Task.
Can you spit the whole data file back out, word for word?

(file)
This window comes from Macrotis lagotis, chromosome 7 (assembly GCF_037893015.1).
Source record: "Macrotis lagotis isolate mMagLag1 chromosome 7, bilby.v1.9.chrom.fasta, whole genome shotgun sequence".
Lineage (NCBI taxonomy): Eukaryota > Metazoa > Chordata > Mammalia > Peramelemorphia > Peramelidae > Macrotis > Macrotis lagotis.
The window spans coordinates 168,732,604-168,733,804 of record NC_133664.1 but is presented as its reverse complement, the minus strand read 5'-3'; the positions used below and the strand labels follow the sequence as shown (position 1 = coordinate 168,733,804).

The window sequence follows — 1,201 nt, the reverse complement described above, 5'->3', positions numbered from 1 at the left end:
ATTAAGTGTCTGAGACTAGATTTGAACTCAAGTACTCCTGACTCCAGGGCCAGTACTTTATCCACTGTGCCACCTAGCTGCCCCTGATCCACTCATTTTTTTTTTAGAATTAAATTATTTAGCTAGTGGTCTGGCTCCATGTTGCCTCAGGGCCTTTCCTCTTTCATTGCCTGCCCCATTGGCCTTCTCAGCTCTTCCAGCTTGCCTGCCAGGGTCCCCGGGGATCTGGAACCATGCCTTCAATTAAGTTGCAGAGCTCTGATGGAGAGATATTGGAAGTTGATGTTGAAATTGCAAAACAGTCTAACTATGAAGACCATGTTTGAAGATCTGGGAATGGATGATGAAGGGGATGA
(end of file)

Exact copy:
This window comes from Macrotis lagotis, chromosome 7 (assembly GCF_037893015.1).
Source record: "Macrotis lagotis isolate mMagLag1 chromosome 7, bilby.v1.9.chrom.fasta, whole genome shotgun sequence".
Lineage (NCBI taxonomy): Eukaryota > Metazoa > Chordata > Mammalia > Peramelemorphia > Peramelidae > Macrotis > Macrotis lagotis.
The window spans coordinates 168,732,604-168,733,804 of record NC_133664.1 but is presented as its reverse complement, the minus strand read 5'-3'; the positions used below and the strand labels follow the sequence as shown (position 1 = coordinate 168,733,804).

The window sequence follows — 1,201 nt, the reverse complement described above, 5'->3', positions numbered from 1 at the left end:
ATTAAGTGTCTGAGACTAGATTTGAACTCAAGTACTCCTGACTCCAGGGCCAGTACTTTATCCACTGTGCCACCTAGCTGCCCCTGATCCACTCATTTTTTTTTTAGAATTAAATTATTTAGCTAGTGGTCTGGCTCCATGTTGCCTCAGGGCCTTTCCTCTTTCATTGCCTGCCCCATTGGCCTTCTCAGCTCTTCCAGCTTGCCTGCCAGGGTCCCCGGGGATCTGGAACCATGCCTTCAATTAAGTTGCAGAGCTCTGATGGAGAGATATTGGAAGTTGATGTTGAAATTGCAAAACAGTCTAACTATGAAGACCATGTTTGAAGATCTGGGAATGGATGATGAAGGGGATGA